Abstract: Lipospheres loaded with butyl-methoxydibenzoylmethane (BMDBM) or BMDBM complexed with hydroxypropyl-β-cyclodextrin (HP-β-CD) were designed in order to investigate the effect of the complexation on the sunscreen skin absorption. By means of an in vitro technique, cyclodextrin complex provided a significant reduction in sunscreen penetration out of an O/W emulsion whereas no effect was noticed by introducing the complex in a petrolatum jelly formulation. Introduction: The lipophilic nature of most organic sunscreens induces suncare formulation designer to guarantee UV filter accumulation at the skin surface or in the uppermost part of the stratum corneum so preventing its permeation through the skin and the possible subsequent toxic effect and failure in sun protection. For this purpose, microencapsulation in lipospheres was adopted as a strategy to maintain butyl-methoxydibenzoylmethane (BMDBM), an authorized highly efficient UV-A absorber, at the skin surface as well to increase its photostability. Lipospheres, consisting of a solid fat core stabilized by a layer of phospholipid molecules at the surface, were previously developed and evaluated for BMDBM photostability which was found enhanced by the lipid carrier (1). Moreover, complexation with hydroxypropyl-β-cyclodextrin (HP-β-CD) decreased the degree of decomposition and free radical formation upon exposure to simulated sunlight but no effect on filter accumulation in the epidermis was observed (2). Consequently, the present study attempts to entrap BMDBM/HP-β-CD complex in lipospheres in order to evaluate the effect of the microencapsulation on BMDBM percutaneous absorption. The study of percutaneous absorption was carried out by using a lipophilized membrane in a diffusion chamber, on lipospheres containing BMDBM/HP-β-CD complex incorporated in two different vehicles and compared with lipospheres containing BMDBM alone. Experimental methods: Sunscreen-loaded lipospheres were prepared by emulsifying melted tristearin (Fluka Chemie, Buchs, Switzerland) containing BMDBM (Merck, Darmastd, Germany) or BMDBM/HP-β-CD (Aldrich Chimica, Milan, Italy) complex in a 3:1 or 3:3 ratio, respectively, with 2% hydrogenated soybean phosphatidyl-choline (Fluka Chemie) pH 7.4 buffer solution, as described previously (1). Lipospheres were analysed for morphology and size by Scanning Electron Microscopy (SEM) and optical videomicroscopy coupled with epifluorescence, physical state by Differential Scanning Calorimeter (DSC), BMDBM loading level and in vitro release. For the in vitro percutaneous absorption assay, a cellulose acetate membrane (12.56 cm2 surface area) soaked in dodecil alcohol was put in a diffusion chamber connected with 100 ml of ethanol 96%/Mygliol 812 (Sasol Germany GmbH, Witten, Germany) in a ratio of 9:1 as receptor phase, providing sink conditions, kept at 37°C. A portion (300 mg) of petrolatum yelly or an O/W emulsion – water, stearic acid, spermaceti, triethanolamine, glycerine – containing BMDBM or BMDBM/HP-β-CD complex, both in amounts corresponding to 2% of BMDBM, was applied, as donor compartment, on the membrane. At fixed time intervals, 2 ml aliquots of acceptor medium were collected and BMDBM concentration was determined by UV spectrophotometry at a wavelenght of 355 nm. Results and discussion: The loaded lipospheres showed spherical shape and a smooth surface in the presence of BMDBM alone (see Fig. 1a), more irregular shape and wrinkled surface in the presence of BMDBM/HP-β-CD complex (see Fig. 1b). The size was between 10 and 70 m, with the most population in the range of 10-40 m, for both the samples.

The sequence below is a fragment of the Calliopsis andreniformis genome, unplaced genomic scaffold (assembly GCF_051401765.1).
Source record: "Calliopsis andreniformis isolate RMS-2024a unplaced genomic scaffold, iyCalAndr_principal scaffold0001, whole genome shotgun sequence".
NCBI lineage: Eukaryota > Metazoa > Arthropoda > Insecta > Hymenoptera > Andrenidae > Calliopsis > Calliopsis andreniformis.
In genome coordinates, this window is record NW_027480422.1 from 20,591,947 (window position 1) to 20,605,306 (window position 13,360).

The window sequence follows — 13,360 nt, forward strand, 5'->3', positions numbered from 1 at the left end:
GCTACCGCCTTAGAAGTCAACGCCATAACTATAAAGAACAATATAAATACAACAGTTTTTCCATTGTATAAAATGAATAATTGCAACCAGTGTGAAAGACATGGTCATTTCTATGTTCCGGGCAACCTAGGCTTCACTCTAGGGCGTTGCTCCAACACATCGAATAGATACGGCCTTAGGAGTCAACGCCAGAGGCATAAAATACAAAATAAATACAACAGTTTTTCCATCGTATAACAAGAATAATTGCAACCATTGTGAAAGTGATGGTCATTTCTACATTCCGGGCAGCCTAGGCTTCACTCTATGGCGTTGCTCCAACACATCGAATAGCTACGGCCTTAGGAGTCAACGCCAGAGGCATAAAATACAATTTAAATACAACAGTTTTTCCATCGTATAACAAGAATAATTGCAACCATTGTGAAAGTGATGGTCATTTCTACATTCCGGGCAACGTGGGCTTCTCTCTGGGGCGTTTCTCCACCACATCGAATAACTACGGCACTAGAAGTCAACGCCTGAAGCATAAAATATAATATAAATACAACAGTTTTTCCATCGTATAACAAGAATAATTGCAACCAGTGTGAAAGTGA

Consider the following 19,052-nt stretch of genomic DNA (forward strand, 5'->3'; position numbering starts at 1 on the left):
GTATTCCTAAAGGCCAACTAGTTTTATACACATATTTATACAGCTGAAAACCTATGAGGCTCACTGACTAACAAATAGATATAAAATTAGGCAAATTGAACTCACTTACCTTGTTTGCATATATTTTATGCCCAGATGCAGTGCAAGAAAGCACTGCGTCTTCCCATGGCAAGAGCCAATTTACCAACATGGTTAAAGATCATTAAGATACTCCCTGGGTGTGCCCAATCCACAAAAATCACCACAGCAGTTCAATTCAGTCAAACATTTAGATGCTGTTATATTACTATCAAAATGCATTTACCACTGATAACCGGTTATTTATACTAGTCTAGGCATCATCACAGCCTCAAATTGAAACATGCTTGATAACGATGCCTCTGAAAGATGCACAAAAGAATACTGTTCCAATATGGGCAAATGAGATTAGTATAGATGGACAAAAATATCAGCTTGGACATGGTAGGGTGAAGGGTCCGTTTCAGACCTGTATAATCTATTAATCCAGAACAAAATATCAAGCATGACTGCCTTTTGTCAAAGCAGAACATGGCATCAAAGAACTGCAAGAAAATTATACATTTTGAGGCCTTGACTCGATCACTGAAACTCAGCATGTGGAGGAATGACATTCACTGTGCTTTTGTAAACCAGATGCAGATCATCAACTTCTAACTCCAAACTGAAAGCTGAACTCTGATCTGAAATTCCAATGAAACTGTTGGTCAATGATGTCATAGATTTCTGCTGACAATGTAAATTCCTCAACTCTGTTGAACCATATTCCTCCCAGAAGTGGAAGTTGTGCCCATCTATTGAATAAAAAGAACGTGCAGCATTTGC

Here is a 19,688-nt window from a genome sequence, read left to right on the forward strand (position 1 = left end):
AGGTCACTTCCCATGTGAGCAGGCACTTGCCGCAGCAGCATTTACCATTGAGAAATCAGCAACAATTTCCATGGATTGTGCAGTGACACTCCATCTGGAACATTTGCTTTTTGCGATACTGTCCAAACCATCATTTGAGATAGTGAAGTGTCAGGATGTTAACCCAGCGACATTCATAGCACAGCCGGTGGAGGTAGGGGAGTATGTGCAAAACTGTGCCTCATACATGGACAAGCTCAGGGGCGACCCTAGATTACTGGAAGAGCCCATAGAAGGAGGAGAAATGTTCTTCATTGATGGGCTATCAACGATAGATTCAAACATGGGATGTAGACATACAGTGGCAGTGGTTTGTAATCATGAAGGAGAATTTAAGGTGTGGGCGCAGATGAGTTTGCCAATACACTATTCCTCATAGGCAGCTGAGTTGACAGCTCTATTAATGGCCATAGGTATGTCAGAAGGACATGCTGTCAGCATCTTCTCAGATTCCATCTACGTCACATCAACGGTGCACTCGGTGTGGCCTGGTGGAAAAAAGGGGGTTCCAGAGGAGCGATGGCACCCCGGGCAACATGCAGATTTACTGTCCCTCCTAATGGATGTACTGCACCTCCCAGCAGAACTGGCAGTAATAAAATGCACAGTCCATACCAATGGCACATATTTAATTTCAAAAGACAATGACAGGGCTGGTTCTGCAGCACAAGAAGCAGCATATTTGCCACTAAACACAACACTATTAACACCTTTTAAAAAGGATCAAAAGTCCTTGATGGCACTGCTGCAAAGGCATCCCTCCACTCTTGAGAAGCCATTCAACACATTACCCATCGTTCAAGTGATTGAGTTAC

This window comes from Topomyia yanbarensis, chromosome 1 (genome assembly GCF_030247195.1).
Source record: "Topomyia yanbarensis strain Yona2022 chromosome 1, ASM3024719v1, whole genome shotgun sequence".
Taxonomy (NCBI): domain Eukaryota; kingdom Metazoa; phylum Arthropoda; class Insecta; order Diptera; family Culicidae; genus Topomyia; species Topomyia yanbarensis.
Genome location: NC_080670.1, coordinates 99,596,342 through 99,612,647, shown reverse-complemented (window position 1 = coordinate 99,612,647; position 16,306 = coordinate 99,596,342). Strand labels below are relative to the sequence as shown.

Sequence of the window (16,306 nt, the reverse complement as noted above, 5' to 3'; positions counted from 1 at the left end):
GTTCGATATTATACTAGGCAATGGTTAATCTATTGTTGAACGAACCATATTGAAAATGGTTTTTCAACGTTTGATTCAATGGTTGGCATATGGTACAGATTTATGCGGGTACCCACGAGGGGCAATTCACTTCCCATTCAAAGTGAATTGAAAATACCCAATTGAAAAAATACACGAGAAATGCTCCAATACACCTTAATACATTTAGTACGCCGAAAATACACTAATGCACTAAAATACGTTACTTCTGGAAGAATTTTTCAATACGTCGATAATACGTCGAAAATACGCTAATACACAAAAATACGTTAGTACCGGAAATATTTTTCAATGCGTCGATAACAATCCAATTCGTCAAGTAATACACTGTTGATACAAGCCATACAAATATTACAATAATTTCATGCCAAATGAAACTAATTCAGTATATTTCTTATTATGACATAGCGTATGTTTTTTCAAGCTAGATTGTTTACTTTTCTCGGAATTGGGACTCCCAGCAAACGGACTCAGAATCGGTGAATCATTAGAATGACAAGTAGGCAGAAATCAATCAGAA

|Data di pubblicazione:||2006|
|Autori:||V. Iannuccelli; N. Sala; R. Tursilli; G. Coppi; S. Scalia|
|Titolo:||In vitro skin penetration of a sunscreen cyclodextrin complex loaded in lipospheres|
|Appare nelle tipologie:||Abstract in Atti di Convegno|
File in questo prodotto:
I documenti presenti in Iris Unimore sono rilasciati con licenza Creative Commons Attribuzione - Non commerciale - Non opere derivate 3.0 Italia, salvo diversa indicazione.
In caso di violazione di copyright, contattare Supporto Iris